According to figures from the Central Bureau of Statistics, companies in trade and industry in particular did business with Russia last year. 3,000 Dutch companies exported goods to the country, and 2,000 companies imported products.
For Dutch companies, trade with Russia has become very complicated by the sanctions, they also note in the sanctions counter of the Dutch Enterprise Agency (RVO). Entrepreneurs can go there with questions about the impact of sanctions on their business operations.
“We basically get the question from companies if they are still allowed to export their products,” says Rinske van den Brink of RVO. Answer business questions over the phone. They are also questioning whether they can still do business with a Russian company, because the owner or shareholder is on the sanctions list. There are also concerns about making a payment to or receiving money from Russia.
There is no money
How severely companies are affected by sanctions depends on what they trade, but also the importance of that trade to their business. Netherlands statistics show that nearly 5 percent of companies doing business with Russia depend on Russia for more than half the value of trade.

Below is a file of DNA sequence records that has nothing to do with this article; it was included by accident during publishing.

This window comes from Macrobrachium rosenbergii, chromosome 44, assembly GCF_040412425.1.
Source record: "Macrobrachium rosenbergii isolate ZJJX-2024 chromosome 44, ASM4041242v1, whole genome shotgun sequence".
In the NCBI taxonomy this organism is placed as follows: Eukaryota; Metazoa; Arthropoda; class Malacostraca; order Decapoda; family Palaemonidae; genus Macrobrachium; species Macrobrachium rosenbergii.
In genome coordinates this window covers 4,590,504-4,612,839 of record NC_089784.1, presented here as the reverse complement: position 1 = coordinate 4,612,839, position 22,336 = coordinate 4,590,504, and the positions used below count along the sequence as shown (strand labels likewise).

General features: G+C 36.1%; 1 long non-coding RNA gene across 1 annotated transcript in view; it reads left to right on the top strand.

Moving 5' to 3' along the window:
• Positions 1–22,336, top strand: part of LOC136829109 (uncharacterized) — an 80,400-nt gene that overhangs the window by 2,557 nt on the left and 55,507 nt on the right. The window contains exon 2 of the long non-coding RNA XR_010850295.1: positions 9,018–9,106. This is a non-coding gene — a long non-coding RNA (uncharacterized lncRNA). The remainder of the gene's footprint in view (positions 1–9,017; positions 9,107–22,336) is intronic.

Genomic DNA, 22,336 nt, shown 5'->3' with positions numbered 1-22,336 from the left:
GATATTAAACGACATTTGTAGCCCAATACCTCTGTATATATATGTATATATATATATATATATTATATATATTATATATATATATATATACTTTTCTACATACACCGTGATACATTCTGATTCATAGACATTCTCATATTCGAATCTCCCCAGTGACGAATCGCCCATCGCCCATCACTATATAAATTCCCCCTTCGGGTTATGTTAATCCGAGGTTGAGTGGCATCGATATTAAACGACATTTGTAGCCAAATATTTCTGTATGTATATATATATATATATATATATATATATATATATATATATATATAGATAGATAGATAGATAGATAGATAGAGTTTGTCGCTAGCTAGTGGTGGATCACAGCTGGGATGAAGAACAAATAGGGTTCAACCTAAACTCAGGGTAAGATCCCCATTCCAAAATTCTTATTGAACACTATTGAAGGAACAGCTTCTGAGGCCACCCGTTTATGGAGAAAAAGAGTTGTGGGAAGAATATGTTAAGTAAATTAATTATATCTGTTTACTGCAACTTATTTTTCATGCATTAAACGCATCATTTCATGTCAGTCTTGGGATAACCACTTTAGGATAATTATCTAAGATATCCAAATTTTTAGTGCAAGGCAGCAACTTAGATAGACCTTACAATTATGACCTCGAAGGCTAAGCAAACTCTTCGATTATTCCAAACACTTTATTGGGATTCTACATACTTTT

“Exporting to Russia is becoming increasingly difficult, also because payments fail and so entrepreneurs do not receive any money. The companies that depend on them are affected,” says van den Brink. In such a situation, the RVO can do little except explain how the penalties work and refer them to the authorities.
Medicines and flowers
Most of the trade comes from companies with 250 or more employees. This also includes Dutch companies affiliated with foreign concerns.
For example, medicines and flowers are important products for export. What is taken from Russia is mainly raw materials: oil, coal, iron and steel.
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